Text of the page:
Marissa Mayer's acquisition blitz continues with the purchase of hipsters' favourite blogging platform, writes Niall Kitson.

Yahoo CEO Marissa Mayer must be getting used to impossible goals by now. First taking the top job at a company regarded by many - including Microsoft CEO Steve Ballmer - as a basket case, Mayer has overseen a wave of acqui-hires in search (Milewise), productivity (Astrid), social (Jybe, Alike), gaming (Loki Studios), mobile (Summly), and has now spent $1 billion on hipster-friendly blogging platform Tumblr.

While Yahoo's recent purchases were about gathering engineering and design talent, Tumblr is different, mostly because it has a big enough cultural impact that people would notice if something goes badly wrong with it. That Mayer promised in a blog post to "not to screw it up" showed she understands the scepticism and the casual nature of the service - no warbling about ‘maintaining the essence of Tumblr’ but just a straight, casual assurance that everything will be fine.

Are users convinced? The short answer is mostly. According to Wordpress founder and Automattic CEO Matt Mullenweg, after rumours of the takeover gained momentum, content was being exported from Tumblr to the Wordpress platform at a rate of 72,000 posts in one hour (the usual rate being 400 to 600 posts). Not that Mullenweg is smug about the growth in users, overall the numbers are barely the equivalent of a protest vote. Tumblr manages 75 million posts and 13 billion page views per day across 108 million blogs.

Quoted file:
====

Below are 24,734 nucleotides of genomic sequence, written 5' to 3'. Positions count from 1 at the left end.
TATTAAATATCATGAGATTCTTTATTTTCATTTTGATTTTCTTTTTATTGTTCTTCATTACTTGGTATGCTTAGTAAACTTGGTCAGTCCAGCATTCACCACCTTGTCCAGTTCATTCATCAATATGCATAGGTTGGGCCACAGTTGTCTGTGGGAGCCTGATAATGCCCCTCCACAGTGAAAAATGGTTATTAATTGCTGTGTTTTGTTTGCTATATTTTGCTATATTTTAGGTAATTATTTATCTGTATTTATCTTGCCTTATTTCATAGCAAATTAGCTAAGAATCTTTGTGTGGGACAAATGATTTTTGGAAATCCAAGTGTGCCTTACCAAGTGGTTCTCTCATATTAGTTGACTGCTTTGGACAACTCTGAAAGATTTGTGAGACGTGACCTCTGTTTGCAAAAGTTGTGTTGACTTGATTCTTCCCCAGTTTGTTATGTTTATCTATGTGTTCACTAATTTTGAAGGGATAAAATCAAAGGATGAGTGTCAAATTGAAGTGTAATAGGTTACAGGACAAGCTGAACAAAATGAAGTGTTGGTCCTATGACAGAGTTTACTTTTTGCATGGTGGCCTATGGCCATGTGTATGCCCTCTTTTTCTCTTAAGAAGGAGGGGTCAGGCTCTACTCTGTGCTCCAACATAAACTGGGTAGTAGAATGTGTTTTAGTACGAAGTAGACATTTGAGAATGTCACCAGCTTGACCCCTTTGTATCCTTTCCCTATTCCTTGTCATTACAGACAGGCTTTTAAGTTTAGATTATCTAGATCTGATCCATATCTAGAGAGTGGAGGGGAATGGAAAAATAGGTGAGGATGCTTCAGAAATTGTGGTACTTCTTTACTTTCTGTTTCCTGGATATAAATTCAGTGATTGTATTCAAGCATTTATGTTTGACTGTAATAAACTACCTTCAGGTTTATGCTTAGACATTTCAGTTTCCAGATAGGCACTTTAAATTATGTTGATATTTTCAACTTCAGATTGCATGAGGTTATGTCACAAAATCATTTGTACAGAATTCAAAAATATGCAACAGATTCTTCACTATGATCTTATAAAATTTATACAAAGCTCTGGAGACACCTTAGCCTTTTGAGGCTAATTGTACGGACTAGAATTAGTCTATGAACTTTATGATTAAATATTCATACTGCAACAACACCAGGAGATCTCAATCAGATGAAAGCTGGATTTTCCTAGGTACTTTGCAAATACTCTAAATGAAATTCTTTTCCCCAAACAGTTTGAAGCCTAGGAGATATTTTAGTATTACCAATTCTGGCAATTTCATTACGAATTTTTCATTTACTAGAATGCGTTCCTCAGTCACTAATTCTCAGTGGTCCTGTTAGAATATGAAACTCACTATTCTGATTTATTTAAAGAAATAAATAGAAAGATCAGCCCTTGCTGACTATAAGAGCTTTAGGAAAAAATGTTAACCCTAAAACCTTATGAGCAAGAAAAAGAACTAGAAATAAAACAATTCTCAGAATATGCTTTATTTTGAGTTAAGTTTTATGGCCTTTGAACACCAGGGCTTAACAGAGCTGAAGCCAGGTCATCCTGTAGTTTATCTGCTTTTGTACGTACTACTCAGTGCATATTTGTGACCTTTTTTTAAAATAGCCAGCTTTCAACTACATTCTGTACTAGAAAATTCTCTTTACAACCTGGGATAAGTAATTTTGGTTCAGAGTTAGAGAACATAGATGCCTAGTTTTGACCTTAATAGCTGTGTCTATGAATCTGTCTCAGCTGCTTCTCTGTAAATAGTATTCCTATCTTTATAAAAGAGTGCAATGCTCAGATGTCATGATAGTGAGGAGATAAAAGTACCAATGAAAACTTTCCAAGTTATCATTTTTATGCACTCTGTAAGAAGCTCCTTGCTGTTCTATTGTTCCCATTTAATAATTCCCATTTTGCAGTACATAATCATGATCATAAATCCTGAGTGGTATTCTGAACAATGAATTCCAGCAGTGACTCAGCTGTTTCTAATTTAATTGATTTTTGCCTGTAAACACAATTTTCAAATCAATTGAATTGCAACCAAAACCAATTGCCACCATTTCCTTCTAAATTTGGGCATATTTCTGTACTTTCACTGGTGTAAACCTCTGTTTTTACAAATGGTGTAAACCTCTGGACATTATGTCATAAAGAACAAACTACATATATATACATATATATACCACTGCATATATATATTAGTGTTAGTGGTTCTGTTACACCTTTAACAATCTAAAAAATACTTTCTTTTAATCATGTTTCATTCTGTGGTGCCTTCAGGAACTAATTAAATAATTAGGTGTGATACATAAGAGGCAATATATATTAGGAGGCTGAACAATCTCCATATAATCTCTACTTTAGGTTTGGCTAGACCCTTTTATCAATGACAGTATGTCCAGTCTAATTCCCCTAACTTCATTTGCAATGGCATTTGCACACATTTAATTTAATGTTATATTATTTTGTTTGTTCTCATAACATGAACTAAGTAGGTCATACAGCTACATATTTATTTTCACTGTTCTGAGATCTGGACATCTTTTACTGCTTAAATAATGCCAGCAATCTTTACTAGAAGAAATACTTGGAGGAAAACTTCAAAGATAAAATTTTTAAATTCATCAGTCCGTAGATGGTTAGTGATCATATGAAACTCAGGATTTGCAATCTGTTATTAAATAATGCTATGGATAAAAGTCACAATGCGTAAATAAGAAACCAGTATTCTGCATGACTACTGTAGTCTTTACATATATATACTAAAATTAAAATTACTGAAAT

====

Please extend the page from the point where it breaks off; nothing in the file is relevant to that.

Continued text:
Unlike many social startups, it has a performing revenue model, bringing in all of $13 million in 2012 - something Yahoo is happy not to change significantly in the next year, despite the introduction of more embedded ads flagged by Yahoo CFO Ken Goldman.

If embedded ads are going to become a source of friction with users there are plenty of outstanding issues Yahoo will have to resolve. Top of the list has to be Tumblr's relationship with rights holders. As a modest business with little money to wage a proper legal defence, Tumblr's reliance on images that have been edited and shared for effect is a massive legal headache in waiting for any owner with pockets deep enough to come to a licensing deal on such a massive scale.

Another issue Yahoo will have to deal with is the proliferation of porn on Tumblr. An edgy startup can afford to foster links with the adult entertainment industry but the more family- (and investor) friendly Yahoo will have to decide how closely it wants to be linked in the public consciousness. Both sides would benefit from some healthy distance.

The biggest concern, however, is that Mayer will "screw up" exactly the same way Yahoo did before with photosharing site flickr and social bookmarking service Delicious - both of which stalled under Yahoo ownership, the latter eventually being sold off to YouTube co-founders Chad Hurley and Steve Chen's Avos Systems in 2011 for between $15 million and $30 million.

Can Mayer prove that cash can buy cool? If she keeps Yahoo's big branding away from Tumblr's indie cred, she just might.

Niall Kitson is editor of